Petrobras (Brazil), Repsol (Spain), Total (France), and BG and BP of the UK are the major players in the natural gas sector in Bolivia. Petrobras and Repsol are by far the leading actors, controlling almost 70 percent of the gas reserves in Bolivia.
On the one hand the stakes are high for these companies. According to Jorge Alvarado, president of YPFB, even when they start to receive only 18% of the value of the gas being produced, these companies will enjoy 20-25% profit rates. But the days of super-profits are finished. On the other, the companies are so massive that their assets in Bolivia make up only a small portion of their overall asset base. This, in combination with the fact that the companies had already downgraded the value of Bolivian barrels given the Bolivian government’s longstanding–if vague–calls for nationalization, meant that there was minimal reaction in their shares as the news of May Day’s decree became public.
Nonetheless, the pundits and relevant players have hardly kept their silence. One Wall Street energy analyst told the Financial Times that “This sends a very negative signal to the oil and gas market. It is a signal of rising nationalisation that could spread from Bolivia and Venezuela to Mexico and as far as Kuwait.”
For Petrobras President Jose Sergio Gabrielli, “These conditions make gas operations practically impossible in Bolivia.” Meanwhile, today (Tuesday) Brazil’s president Inácio Lula Da Silva convened an emergency cabinet meeting to discuss the measure taken by Bolivia’s president. The president of Spain has demanded authentic negotiation where the interests of both sides–the capitalists and the masses–are taken into consideration. The Spanish government has expressed that the measures taken by the Bolivian government are worrying. Chairman of Repsol, Antoni Brufau, told an Argentine radio station that “The news is of great concern to us it’s a matter which has been taken right out of the logical business framework which should guide relations between the state and companies.”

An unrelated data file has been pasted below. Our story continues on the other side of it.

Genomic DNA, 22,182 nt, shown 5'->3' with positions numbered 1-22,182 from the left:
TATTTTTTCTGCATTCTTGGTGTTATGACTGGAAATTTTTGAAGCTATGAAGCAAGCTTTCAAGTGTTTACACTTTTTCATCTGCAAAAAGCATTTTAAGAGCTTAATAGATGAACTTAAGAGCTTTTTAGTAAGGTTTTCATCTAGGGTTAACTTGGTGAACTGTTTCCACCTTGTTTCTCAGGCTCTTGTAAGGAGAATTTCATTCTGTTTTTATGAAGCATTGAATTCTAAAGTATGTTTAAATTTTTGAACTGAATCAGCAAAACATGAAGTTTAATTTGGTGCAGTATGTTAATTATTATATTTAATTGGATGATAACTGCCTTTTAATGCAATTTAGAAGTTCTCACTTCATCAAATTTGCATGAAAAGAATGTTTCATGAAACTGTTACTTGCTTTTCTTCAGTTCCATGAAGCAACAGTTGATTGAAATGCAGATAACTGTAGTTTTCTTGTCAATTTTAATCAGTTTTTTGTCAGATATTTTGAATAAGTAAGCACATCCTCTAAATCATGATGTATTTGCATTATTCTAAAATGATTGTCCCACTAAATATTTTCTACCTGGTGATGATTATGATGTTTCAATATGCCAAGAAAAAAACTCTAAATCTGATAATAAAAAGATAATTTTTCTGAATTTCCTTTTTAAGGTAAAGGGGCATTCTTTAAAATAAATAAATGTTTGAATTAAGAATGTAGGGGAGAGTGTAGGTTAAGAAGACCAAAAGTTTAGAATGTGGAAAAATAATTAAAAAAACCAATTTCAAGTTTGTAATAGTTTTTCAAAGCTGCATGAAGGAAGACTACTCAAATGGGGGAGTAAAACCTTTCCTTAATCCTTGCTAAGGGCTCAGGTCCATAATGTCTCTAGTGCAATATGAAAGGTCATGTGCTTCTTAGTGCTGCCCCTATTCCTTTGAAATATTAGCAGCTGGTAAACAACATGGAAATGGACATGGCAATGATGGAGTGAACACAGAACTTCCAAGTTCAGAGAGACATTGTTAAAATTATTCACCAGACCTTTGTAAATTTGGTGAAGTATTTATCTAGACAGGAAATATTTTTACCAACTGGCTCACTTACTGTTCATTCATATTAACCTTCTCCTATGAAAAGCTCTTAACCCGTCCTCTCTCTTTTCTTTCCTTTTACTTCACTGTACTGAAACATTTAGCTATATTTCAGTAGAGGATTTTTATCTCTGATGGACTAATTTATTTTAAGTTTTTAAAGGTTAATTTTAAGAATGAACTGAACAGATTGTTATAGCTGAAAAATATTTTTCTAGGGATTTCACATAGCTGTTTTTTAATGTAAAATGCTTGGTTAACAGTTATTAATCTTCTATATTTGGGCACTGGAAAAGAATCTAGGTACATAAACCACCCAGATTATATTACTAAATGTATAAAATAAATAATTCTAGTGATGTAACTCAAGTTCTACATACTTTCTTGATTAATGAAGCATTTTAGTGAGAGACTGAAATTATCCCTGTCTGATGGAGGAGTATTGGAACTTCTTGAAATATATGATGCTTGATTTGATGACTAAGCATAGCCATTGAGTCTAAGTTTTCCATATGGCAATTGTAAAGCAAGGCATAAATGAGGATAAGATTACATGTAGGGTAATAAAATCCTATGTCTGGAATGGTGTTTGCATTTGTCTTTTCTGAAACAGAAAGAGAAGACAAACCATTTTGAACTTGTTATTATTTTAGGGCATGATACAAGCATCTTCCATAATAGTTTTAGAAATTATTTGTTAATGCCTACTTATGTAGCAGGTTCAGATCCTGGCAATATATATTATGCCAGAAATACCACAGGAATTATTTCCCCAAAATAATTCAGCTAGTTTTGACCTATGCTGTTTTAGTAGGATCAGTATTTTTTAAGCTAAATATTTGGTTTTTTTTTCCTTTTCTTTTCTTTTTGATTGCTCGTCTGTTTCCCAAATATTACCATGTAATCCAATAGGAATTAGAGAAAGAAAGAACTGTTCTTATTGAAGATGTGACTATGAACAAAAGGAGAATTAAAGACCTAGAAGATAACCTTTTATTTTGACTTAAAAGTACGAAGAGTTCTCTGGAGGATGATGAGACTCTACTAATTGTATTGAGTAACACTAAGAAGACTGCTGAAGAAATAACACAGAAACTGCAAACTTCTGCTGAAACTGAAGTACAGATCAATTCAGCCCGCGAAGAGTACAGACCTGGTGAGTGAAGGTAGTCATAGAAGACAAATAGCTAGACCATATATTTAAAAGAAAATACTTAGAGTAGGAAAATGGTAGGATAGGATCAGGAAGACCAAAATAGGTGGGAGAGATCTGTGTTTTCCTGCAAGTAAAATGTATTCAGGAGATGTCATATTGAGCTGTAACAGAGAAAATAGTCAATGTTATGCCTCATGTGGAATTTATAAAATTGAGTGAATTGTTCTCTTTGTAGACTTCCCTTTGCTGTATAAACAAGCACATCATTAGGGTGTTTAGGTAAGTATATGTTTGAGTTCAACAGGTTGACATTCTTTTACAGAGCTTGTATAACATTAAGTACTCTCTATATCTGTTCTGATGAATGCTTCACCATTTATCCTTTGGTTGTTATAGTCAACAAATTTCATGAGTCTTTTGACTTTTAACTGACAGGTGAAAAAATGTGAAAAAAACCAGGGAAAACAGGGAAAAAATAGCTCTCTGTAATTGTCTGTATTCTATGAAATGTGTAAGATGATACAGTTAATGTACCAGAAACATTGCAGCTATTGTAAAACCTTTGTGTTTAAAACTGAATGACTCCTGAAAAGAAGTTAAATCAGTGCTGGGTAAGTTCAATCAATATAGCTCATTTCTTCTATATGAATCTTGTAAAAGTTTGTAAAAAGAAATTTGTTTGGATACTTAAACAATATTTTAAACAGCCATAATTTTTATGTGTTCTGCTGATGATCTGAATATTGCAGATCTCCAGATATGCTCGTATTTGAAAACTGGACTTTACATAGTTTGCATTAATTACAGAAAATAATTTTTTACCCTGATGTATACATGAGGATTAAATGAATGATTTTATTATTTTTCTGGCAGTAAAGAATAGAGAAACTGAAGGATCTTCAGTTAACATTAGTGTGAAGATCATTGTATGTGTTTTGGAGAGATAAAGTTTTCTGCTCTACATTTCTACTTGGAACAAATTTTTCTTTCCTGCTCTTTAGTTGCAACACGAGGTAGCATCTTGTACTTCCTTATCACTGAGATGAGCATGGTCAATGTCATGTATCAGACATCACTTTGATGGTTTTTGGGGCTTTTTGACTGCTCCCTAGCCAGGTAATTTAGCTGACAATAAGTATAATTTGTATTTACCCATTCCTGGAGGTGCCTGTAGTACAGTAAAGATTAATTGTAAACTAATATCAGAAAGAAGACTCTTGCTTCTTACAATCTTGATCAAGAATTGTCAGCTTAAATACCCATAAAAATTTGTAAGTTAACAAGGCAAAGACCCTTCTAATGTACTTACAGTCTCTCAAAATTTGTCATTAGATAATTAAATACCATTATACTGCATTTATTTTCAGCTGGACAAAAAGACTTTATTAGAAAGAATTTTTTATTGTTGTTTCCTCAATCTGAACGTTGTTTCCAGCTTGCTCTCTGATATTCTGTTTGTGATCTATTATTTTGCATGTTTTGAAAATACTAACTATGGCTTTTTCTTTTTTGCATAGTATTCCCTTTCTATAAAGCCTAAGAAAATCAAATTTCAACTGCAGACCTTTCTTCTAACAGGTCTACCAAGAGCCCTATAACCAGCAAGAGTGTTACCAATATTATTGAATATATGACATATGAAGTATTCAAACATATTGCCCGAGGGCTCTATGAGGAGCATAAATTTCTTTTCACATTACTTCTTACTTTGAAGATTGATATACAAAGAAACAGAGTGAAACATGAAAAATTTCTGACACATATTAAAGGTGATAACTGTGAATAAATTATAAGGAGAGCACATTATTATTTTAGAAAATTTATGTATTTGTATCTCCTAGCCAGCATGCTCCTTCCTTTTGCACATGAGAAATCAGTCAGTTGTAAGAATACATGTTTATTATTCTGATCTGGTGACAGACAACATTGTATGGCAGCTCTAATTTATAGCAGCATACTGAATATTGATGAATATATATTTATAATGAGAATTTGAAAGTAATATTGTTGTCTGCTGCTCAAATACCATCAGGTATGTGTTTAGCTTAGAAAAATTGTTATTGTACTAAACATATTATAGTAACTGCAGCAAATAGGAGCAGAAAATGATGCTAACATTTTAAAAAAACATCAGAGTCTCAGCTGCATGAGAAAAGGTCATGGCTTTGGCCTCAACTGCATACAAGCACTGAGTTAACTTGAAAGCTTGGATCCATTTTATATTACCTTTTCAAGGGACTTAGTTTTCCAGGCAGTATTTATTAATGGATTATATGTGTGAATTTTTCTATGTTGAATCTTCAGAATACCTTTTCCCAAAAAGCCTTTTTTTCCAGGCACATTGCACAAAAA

The depth and importance of May Day’s nationalization will only reveal itself fully with the passage of time. State capitalist control of industry has hardly been a means of human liberation and egalitarianism in the past, in Bolivia or elsewhere. Nonetheless, this is a popular victory borne from the days of mass action in October 2003 and May-June 2005. It’s the beginnings of a break with the “logical business framework.” The degree to which this can be broken down more fully will not depend on gifts from the MAS administration, but rather the self-organized struggle of the popular classes and indigenous nations. It will also depend on the extent to which the deepening of radicalism regionally in Latin America, and we hope internationally, can continue. Recognition of these possibilities and obstacles also places a heavy burden of responsibility on those in the international Left rooted in the advanced capitalist countries, to strengthen anti-imperialism and forge new spaces for the Left at home.
JEFFERY R. WEBBER is a PhD candidate in political science at the University of Toronto and an editor of New Socialist. He is currently in La Paz. He can be reached at: firstname.lastname@example.org